In recent years, there has been a drive towards research collaboration between academics and international non-governmental organisations (INGOs). These new partnerships offer exciting opportunities to improve learning and practice in international development, leading to innovation and deepened understandings of the world and, ultimately, a better impact on poverty eradication.
However, they also present considerable challenges. How do organisations with different structures, goals and interests collaborate?
Can they work together productively around these differences? What tensions exist and what is the impact of these? How is power distributed and which voices are amplified or lost in the process?
This guide does not seek to answer these questions, but offers a way of exploring them. It is aimed at people and organisations that are considering embarking on a research collaboration, or are already working in partnership. It introduces some of the key issues that arise when working collaboratively, and suggests tools and activities to help you to critically reflect on them. The guide is aimed at those at the forefront of these partnerships – academics, INGO staff and their respective institutions.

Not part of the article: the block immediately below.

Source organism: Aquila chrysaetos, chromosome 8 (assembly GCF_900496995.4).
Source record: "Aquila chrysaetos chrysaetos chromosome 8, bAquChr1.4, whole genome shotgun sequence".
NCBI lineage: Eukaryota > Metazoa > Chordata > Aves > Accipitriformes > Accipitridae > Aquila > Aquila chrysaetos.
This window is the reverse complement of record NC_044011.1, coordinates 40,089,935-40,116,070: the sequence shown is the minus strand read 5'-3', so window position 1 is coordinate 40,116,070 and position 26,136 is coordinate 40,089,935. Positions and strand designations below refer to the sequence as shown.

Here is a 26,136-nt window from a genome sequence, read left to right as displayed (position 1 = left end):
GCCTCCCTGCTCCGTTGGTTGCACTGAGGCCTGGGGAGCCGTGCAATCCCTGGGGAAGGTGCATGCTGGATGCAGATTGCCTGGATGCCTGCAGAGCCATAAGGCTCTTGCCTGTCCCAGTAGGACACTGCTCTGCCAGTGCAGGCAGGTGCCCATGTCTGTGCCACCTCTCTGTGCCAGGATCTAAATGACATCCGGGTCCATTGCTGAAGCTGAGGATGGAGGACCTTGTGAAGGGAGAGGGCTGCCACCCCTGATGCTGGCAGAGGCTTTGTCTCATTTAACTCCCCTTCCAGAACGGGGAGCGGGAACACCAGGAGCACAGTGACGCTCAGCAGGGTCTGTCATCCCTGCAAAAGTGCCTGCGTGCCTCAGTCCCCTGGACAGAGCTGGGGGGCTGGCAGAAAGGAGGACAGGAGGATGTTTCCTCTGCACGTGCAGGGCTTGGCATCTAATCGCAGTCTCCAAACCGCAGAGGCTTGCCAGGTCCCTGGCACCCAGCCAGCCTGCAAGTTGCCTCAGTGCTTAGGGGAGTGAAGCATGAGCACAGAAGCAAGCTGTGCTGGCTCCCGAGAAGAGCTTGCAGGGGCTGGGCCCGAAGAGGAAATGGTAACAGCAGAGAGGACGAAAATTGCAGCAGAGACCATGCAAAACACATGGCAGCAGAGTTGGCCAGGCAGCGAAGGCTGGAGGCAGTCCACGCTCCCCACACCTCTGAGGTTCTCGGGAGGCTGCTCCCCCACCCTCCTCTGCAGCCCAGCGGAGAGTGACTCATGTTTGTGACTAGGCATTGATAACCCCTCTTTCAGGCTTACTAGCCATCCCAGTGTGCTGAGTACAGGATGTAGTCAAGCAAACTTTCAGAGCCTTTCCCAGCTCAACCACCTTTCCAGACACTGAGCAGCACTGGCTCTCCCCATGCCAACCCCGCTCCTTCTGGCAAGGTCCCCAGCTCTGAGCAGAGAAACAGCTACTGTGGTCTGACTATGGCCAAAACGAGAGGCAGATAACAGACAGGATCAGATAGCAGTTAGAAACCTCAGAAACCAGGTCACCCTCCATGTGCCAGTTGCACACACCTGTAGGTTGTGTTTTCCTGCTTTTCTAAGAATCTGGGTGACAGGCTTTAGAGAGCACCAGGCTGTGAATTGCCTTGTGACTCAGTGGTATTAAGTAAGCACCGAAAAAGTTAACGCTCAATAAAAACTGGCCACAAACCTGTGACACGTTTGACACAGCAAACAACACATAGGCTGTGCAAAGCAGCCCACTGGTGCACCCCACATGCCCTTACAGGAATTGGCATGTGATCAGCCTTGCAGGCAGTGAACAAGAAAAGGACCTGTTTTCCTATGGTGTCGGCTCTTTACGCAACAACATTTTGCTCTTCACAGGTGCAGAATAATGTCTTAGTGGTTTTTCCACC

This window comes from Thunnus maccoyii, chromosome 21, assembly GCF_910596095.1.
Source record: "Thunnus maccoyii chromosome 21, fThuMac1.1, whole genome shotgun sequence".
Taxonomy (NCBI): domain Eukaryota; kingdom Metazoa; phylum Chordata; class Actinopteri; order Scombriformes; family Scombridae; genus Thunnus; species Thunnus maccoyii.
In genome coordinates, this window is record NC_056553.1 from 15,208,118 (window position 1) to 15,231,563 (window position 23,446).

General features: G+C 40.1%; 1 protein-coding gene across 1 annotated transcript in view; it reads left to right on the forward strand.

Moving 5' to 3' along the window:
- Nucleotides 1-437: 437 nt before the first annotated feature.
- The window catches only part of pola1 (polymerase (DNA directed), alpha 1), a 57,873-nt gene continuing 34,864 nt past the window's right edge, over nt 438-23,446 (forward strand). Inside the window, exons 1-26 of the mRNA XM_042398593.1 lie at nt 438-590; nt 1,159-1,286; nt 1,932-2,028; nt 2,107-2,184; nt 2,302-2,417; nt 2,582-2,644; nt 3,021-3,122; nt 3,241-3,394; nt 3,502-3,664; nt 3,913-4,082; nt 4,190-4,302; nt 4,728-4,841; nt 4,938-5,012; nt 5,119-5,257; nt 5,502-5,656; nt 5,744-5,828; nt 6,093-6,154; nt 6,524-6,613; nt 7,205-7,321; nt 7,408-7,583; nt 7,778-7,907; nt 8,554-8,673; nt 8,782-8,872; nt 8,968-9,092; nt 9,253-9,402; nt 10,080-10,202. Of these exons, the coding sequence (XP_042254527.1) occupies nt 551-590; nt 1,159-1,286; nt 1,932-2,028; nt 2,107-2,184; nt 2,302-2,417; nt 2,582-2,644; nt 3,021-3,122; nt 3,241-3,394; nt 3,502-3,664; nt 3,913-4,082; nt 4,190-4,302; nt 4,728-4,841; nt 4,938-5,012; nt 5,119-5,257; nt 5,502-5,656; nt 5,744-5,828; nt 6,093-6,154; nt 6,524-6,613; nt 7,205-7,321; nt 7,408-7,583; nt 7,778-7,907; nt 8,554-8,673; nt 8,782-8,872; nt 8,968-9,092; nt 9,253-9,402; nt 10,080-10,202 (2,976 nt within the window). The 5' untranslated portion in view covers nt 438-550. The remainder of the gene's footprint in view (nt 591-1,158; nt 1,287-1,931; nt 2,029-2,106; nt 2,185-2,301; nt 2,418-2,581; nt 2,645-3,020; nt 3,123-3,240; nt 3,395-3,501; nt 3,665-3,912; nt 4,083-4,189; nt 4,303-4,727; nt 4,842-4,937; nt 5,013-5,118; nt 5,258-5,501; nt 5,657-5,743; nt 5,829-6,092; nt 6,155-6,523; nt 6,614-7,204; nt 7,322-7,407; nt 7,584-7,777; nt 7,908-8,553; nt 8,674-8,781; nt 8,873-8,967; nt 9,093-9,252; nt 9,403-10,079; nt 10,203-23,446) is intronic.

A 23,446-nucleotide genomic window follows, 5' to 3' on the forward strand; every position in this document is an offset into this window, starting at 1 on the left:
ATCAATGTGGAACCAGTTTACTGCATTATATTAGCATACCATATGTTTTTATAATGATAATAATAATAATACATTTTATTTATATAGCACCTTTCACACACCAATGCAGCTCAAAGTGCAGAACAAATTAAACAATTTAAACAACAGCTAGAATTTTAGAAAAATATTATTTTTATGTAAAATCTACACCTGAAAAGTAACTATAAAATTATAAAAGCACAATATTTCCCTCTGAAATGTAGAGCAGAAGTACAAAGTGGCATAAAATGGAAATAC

However, the content will also be of relevance to funders and others seeking to support or encourage collaborative research approaches.
This guide is a toolkit for critical reflection, rooted in the idea that research partnerships must be entered into with care. Attention needs to be given to contexts, power relations and the different interests involved in order to successfully deliver truly collaborative knowledge generation that serves everyone’s interests.
The risks are real – partnerships without serious considerations of the power dynamics risk reaffirming certain interests and voices and marginalising others, particularly those already experiencing structural disadvantage, undermining the real benefit that these partnerships can bring. In addition, they can end up placing unfunded and unsupported burdens on particular individuals or organisations, and reinforce existing structures that constrain the intended learning and growth.